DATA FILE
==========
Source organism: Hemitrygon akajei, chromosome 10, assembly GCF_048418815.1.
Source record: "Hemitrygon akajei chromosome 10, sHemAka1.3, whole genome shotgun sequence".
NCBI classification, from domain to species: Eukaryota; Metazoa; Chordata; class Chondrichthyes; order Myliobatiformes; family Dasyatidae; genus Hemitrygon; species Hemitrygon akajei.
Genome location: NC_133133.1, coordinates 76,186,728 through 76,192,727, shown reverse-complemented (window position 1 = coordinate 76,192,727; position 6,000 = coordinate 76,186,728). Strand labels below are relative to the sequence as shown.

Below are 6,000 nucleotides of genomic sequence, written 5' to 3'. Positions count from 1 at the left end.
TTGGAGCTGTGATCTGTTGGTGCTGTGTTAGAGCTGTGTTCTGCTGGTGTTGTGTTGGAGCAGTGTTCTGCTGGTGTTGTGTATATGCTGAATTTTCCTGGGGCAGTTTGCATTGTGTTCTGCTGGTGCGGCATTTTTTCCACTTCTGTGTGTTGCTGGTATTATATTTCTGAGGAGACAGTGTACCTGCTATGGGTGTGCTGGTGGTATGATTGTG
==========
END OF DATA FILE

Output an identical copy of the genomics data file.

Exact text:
Source organism: Hemitrygon akajei, chromosome 10, assembly GCF_048418815.1.
Source record: "Hemitrygon akajei chromosome 10, sHemAka1.3, whole genome shotgun sequence".
NCBI classification, from domain to species: Eukaryota; Metazoa; Chordata; class Chondrichthyes; order Myliobatiformes; family Dasyatidae; genus Hemitrygon; species Hemitrygon akajei.
Genome location: NC_133133.1, coordinates 76,186,728 through 76,192,727, shown reverse-complemented (window position 1 = coordinate 76,192,727; position 6,000 = coordinate 76,186,728). Strand labels below are relative to the sequence as shown.

Below are 6,000 nucleotides of genomic sequence, written 5' to 3'. Positions count from 1 at the left end.
TTGGAGCTGTGATCTGTTGGTGCTGTGTTAGAGCTGTGTTCTGCTGGTGTTGTGTTGGAGCAGTGTTCTGCTGGTGTTGTGTATATGCTGAATTTTCCTGGGGCAGTTTGCATTGTGTTCTGCTGGTGCGGCATTTTTTCCACTTCTGTGTGTTGCTGGTATTATATTTCTGAGGAGACAGTGTACCTGCTATGGGTGTGCTGGTGGTATGATTGTG